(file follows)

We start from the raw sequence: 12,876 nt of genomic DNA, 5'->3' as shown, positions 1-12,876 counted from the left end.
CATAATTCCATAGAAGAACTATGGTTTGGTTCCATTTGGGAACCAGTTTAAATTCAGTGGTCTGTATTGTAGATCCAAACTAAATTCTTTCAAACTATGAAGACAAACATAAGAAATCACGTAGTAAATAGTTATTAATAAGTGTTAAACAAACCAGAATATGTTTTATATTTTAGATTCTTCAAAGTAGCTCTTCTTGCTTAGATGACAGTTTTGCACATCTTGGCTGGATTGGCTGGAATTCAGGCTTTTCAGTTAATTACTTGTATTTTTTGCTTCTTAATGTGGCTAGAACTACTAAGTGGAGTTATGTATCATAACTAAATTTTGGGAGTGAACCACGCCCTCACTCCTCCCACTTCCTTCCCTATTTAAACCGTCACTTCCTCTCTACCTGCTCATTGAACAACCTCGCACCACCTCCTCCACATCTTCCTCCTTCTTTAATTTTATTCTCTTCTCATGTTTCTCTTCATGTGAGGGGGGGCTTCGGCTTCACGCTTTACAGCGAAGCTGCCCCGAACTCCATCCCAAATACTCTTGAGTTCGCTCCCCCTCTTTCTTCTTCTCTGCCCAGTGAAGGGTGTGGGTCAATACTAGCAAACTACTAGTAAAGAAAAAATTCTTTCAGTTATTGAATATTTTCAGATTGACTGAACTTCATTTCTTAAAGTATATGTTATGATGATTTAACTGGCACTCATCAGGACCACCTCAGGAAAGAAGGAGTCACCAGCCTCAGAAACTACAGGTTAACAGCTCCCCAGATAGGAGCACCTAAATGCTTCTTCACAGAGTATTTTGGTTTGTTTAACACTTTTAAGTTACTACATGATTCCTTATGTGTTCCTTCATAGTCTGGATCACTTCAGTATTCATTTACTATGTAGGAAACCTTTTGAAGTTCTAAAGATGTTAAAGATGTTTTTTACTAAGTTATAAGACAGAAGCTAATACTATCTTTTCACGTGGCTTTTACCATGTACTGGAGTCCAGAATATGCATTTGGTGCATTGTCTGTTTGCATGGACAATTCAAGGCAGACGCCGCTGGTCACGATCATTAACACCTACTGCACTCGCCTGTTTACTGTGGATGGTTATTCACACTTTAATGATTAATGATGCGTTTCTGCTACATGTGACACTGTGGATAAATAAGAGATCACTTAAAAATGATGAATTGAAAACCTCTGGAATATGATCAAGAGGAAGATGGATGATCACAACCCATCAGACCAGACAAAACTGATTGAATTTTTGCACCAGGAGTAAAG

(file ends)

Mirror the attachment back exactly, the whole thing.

We start from the raw sequence: 12,876 nt of genomic DNA, 5'->3' as shown, positions 1-12,876 counted from the left end.
CATAATTCCATAGAAGAACTATGGTTTGGTTCCATTTGGGAACCAGTTTAAATTCAGTGGTCTGTATTGTAGATCCAAACTAAATTCTTTCAAACTATGAAGACAAACATAAGAAATCACGTAGTAAATAGTTATTAATAAGTGTTAAACAAACCAGAATATGTTTTATATTTTAGATTCTTCAAAGTAGCTCTTCTTGCTTAGATGACAGTTTTGCACATCTTGGCTGGATTGGCTGGAATTCAGGCTTTTCAGTTAATTACTTGTATTTTTTGCTTCTTAATGTGGCTAGAACTACTAAGTGGAGTTATGTATCATAACTAAATTTTGGGAGTGAACCACGCCCTCACTCCTCCCACTTCCTTCCCTATTTAAACCGTCACTTCCTCTCTACCTGCTCATTGAACAACCTCGCACCACCTCCTCCACATCTTCCTCCTTCTTTAATTTTATTCTCTTCTCATGTTTCTCTTCATGTGAGGGGGGGCTTCGGCTTCACGCTTTACAGCGAAGCTGCCCCGAACTCCATCCCAAATACTCTTGAGTTCGCTCCCCCTCTTTCTTCTTCTCTGCCCAGTGAAGGGTGTGGGTCAATACTAGCAAACTACTAGTAAAGAAAAAATTCTTTCAGTTATTGAATATTTTCAGATTGACTGAACTTCATTTCTTAAAGTATATGTTATGATGATTTAACTGGCACTCATCAGGACCACCTCAGGAAAGAAGGAGTCACCAGCCTCAGAAACTACAGGTTAACAGCTCCCCAGATAGGAGCACCTAAATGCTTCTTCACAGAGTATTTTGGTTTGTTTAACACTTTTAAGTTACTACATGATTCCTTATGTGTTCCTTCATAGTCTGGATCACTTCAGTATTCATTTACTATGTAGGAAACCTTTTGAAGTTCTAAAGATGTTAAAGATGTTTTTTACTAAGTTATAAGACAGAAGCTAATACTATCTTTTCACGTGGCTTTTACCATGTACTGGAGTCCAGAATATGCATTTGGTGCATTGTCTGTTTGCATGGACAATTCAAGGCAGACGCCGCTGGTCACGATCATTAACACCTACTGCACTCGCCTGTTTACTGTGGATGGTTATTCACACTTTAATGATTAATGATGCGTTTCTGCTACATGTGACACTGTGGATAAATAAGAGATCACTTAAAAATGATGAATTGAAAACCTCTGGAATATGATCAAGAGGAAGATGGATGATCACAACCCATCAGACCAGACAAAACTGATTGAATTTTTGCACCAGGAGTAAAG